If the reason for denying leave to amend is that the claim proposed to be added would be futile as a matter of law, then it's perfectly appropriate for an appeals court to address that purely legal question, rather than waiting to address the issue two years hence on the inevitable second appeal. (I think an appeals court could kick the issue back to the district court in an appropriate case, but I don't see what would warrant that here.)
4.20.2009 5:03pm
Bart (mail):
Footnote 19 on page 4497 notes that fundamental rights usually receive strict scrutiny and the court saw no reason to treat the Second Amendment differently from the First.

Moreover, Heller's famous passage about the decision not reaching certain laws spoke about sensitive areas that were not traditionally public forums like schools and government buildings.

Thus, I was expecting to see the Circuit use a variation of the First Amendment reasonable time, place and manner test for speech in parks to apply the Second Amendment to county fairgrounds. However, I was disappointed in that expectation.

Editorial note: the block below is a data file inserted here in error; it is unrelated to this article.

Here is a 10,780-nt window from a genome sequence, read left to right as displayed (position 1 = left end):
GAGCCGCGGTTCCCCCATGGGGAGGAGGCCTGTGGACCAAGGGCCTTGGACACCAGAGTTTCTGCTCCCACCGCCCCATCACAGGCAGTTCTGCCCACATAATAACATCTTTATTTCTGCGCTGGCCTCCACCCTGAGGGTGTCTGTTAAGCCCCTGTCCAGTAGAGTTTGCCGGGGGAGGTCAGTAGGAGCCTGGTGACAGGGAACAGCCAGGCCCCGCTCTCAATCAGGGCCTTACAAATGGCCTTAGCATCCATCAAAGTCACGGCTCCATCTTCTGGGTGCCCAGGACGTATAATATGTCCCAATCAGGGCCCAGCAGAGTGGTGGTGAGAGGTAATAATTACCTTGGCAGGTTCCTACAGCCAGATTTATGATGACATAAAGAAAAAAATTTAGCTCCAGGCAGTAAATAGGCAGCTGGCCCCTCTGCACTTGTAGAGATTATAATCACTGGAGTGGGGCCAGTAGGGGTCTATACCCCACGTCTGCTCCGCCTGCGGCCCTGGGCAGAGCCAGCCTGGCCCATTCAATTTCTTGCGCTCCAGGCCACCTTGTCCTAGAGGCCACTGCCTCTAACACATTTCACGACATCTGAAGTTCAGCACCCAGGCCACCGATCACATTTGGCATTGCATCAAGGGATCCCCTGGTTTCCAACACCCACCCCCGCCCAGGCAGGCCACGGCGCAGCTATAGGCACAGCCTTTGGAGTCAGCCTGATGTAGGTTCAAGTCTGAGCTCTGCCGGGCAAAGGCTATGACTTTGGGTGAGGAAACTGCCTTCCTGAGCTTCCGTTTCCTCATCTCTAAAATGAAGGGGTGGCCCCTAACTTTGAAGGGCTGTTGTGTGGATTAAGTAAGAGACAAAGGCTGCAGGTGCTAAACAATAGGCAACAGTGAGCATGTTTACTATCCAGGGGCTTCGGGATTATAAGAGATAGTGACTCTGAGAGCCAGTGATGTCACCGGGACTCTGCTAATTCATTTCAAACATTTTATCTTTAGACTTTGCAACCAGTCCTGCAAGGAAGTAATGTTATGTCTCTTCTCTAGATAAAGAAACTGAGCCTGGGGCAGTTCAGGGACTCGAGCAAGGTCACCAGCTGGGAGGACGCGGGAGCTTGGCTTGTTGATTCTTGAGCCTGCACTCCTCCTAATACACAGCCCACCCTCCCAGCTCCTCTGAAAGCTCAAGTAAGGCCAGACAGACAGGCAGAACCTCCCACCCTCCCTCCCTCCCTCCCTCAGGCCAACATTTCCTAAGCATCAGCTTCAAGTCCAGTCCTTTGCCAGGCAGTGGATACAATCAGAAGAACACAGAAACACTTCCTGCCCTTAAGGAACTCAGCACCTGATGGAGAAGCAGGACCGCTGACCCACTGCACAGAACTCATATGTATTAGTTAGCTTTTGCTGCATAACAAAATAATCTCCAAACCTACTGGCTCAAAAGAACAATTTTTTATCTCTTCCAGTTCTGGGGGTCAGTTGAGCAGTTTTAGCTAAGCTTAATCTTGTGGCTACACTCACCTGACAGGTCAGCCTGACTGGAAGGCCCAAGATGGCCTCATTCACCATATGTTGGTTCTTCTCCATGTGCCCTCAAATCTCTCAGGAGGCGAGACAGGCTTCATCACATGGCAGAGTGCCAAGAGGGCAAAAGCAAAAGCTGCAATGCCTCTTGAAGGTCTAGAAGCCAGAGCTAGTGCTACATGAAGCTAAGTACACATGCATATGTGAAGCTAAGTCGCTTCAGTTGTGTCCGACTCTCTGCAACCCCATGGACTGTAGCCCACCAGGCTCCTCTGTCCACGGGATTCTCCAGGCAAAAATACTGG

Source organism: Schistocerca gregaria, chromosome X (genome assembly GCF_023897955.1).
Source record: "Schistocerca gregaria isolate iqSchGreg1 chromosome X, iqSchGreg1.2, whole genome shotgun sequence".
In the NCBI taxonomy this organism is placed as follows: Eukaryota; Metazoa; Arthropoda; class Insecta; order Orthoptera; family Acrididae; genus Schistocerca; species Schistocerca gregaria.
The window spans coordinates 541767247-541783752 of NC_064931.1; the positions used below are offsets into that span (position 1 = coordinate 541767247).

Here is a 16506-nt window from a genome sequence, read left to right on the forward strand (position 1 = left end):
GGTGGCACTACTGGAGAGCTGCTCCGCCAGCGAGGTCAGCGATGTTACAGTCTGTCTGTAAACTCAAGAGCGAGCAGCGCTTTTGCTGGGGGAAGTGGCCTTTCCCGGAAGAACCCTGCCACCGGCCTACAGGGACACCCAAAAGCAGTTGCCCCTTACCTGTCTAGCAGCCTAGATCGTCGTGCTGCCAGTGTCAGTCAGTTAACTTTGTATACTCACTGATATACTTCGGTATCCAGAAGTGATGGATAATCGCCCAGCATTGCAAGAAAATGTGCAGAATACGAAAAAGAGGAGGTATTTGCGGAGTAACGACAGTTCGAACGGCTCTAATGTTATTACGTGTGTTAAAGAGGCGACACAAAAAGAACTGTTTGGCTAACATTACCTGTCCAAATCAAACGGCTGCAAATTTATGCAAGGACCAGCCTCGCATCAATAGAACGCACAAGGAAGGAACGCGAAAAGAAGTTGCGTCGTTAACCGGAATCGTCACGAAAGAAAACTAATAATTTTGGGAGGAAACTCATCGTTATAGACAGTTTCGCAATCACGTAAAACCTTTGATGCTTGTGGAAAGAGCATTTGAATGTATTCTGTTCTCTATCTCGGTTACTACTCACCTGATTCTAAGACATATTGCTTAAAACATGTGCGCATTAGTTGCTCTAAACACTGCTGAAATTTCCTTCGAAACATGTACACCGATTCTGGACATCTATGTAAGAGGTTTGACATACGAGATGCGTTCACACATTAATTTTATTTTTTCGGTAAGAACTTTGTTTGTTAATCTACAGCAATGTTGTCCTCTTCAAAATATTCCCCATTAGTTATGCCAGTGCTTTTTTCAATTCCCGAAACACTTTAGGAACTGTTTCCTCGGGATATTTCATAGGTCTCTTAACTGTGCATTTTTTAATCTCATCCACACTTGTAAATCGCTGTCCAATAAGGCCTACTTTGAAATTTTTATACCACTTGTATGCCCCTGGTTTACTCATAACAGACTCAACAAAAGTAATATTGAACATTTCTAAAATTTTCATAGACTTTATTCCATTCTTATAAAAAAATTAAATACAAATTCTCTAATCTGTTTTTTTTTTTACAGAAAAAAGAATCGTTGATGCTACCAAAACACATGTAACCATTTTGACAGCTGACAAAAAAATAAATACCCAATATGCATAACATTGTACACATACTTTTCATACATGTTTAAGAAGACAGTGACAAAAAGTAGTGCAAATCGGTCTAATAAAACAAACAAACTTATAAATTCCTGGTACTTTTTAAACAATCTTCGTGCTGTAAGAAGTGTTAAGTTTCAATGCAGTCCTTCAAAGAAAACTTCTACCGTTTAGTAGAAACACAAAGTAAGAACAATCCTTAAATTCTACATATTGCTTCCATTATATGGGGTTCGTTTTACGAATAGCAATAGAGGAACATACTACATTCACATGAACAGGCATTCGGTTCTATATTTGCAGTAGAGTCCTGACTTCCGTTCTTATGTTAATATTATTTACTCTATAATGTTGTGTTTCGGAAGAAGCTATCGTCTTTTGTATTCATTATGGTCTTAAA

Has anyone read the plaintiff of amici's briefs? Did they make an argument along those lines that that the Circuit considered and rejected?
4.20.2009 5:14pm
CJColucci:
(Note that while the government generally has the right to restrict the exercise of many constitutional rights, including not just abortion rights but free speech rights, in many government buildings, it generally is substantially constrained by many provisions — such as the First and Fourth Amendments — on public streets and sidewalks.)

I can think of a lot of Constitutional rights I undoubtedly have but can't exercise on public streets and sidewalks.
4.20.2009 5:54pm
Oren:

I can think of a lot of Constitutional rights I undoubtedly have but can't exercise on public streets and sidewalks.

Prize for best understatement.
4.20.2009 7:04pm
Kirk:
pintler,

Just a minor quibble: nothing about the WA prohibition on firearms in court facilities is optional, as far as I can tell. RCW 9.41.300 flatly says
It is unlawful for any person to enter the following places when he or she knowingly possesses or knowingly has under his or her control a weapon
and